You will have to be a little creative to find these customers, but I know it can be done!

Does your local quilt shop have a Block of the Month quilt where you have to attend a mini-class to get the next part of the quilt? If so, join it even if it isn’t your favorite type of quilt. Be there at every mini class with something that you made – and quilted – from the previous mini-class. You could make tote bags, table runners, lap quilts for a charity, etc. But SHOW what you can do with your quilting! Bring business cards but don’t do a “hard sell.”

Do you have a special technique or style of quilting that would appeal to other piecers and quilters? For example –

I know of a quilter who LOVES Judy Neimeyer quilts!  (For information on these quilts Click Here) She has pieced and quilted several of these quilts and is targeting other piecers who love this style of quilts. Quilting this type of quilt (foundation pieced with many, many,many small pieces) has many challenges and, because of this, a lot of extra $$$ can be charged to quilt this type of quilt.

Another quilter I know loves Civil War Reproduction quilts. Not only that, she lives in an area that is a Civil War battlefield tourist area. She is “targeting” other Civil War Reproduction quilt enthusiasts and working with local businesses / charities, etc., to showcase her quilts and quilting in their advertising and in their businesses.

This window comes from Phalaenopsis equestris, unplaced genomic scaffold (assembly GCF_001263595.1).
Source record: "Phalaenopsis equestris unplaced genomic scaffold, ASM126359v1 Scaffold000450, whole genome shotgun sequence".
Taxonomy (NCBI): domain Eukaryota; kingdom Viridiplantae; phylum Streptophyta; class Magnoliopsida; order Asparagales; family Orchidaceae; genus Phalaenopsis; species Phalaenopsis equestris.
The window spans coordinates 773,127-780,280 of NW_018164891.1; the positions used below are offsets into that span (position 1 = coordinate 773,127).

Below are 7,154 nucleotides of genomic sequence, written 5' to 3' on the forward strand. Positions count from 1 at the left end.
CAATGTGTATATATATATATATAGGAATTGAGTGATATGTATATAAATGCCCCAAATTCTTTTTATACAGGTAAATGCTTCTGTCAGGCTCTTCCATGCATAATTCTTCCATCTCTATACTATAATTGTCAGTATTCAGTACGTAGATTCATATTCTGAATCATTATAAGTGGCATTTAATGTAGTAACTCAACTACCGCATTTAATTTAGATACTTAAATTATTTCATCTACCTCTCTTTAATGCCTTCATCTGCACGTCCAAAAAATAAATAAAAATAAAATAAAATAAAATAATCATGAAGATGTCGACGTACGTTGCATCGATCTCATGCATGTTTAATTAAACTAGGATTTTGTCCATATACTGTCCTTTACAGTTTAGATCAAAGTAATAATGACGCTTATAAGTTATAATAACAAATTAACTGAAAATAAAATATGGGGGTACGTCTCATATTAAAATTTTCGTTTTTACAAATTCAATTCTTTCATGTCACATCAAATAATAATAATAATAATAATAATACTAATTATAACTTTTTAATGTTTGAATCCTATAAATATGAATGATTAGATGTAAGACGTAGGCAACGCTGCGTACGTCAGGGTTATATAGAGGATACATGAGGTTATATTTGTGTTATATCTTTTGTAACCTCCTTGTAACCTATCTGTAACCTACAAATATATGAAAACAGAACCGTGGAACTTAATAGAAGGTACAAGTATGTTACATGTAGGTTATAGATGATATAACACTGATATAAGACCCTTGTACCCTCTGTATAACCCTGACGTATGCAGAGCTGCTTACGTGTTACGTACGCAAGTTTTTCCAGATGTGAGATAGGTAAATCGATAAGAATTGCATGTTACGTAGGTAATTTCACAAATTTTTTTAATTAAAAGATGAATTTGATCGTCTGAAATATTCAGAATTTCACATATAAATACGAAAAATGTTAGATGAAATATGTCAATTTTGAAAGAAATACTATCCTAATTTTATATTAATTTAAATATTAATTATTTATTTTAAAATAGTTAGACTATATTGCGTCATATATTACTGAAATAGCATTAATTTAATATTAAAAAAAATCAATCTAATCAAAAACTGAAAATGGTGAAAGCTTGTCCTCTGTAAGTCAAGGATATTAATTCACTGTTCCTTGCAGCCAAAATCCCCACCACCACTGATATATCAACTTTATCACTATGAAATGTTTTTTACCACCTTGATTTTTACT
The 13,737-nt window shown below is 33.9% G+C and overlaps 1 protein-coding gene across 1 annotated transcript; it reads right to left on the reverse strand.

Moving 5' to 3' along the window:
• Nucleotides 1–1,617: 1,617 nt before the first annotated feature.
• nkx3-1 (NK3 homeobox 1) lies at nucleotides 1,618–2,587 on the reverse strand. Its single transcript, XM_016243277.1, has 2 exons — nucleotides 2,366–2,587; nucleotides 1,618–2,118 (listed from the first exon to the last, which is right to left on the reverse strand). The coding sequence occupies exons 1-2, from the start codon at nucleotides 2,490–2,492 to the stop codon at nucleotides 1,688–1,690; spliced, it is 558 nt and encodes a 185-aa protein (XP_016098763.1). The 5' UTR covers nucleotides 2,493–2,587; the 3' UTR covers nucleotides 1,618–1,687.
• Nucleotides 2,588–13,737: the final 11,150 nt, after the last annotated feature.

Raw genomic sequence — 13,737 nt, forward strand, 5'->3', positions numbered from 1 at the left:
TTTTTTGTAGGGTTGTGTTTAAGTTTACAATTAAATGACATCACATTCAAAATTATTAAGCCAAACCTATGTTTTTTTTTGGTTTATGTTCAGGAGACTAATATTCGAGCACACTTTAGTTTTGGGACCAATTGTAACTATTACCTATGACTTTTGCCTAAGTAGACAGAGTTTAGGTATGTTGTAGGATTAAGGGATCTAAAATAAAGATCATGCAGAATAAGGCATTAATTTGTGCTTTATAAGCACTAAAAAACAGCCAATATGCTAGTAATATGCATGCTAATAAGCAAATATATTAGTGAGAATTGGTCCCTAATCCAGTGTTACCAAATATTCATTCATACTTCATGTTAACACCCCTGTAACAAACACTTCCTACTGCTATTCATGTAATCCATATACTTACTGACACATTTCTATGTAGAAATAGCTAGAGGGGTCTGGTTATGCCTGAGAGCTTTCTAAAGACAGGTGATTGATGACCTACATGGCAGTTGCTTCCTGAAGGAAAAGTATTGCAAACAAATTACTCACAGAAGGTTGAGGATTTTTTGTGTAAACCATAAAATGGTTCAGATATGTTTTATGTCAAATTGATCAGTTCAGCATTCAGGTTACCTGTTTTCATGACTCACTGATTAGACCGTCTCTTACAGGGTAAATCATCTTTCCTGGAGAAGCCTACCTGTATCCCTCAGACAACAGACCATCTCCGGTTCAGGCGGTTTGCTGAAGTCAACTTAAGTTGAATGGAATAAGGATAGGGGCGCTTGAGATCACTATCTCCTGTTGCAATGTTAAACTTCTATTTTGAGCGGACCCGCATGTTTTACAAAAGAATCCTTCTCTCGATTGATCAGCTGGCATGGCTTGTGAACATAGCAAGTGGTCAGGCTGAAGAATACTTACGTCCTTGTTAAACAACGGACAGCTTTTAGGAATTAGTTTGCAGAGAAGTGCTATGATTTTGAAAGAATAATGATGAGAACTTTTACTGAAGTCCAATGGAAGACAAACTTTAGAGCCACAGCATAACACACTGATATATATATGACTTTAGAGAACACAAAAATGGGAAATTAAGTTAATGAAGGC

Personally, I love doing Sashiko on quilts and I promote my Sashiko work on my personal blog  (To view some of my Sashiko Quilts Click Here)  And yes, I have done several quilts for people from other parts of the country who saw my work online and sent their quilts to me to quilt.

This should give you some ideas of how to get new customers. YOU have to think a little “out of the box” but I know you can do this.

I know that there are even more ways than these to find new customers! If you have another idea please send it to me in an email to longarmu@aol.com or put it in the comments section.

In my next post I will talk about getting your information out to others!

 

 

 

Not a Business??

A few weeks ago I had a phone call from a quilter in another Western state. Our conversation was pretty typical, we chatted about quilting in general and some issues she was having. At several different times during the conversation, the quilter referred to “her customers” and to “her business.” She also stated that she quilted only pantographs and would like to learn how to do more custom work. We talked about what she wanted to learn  and to possibly set up some private classes with me.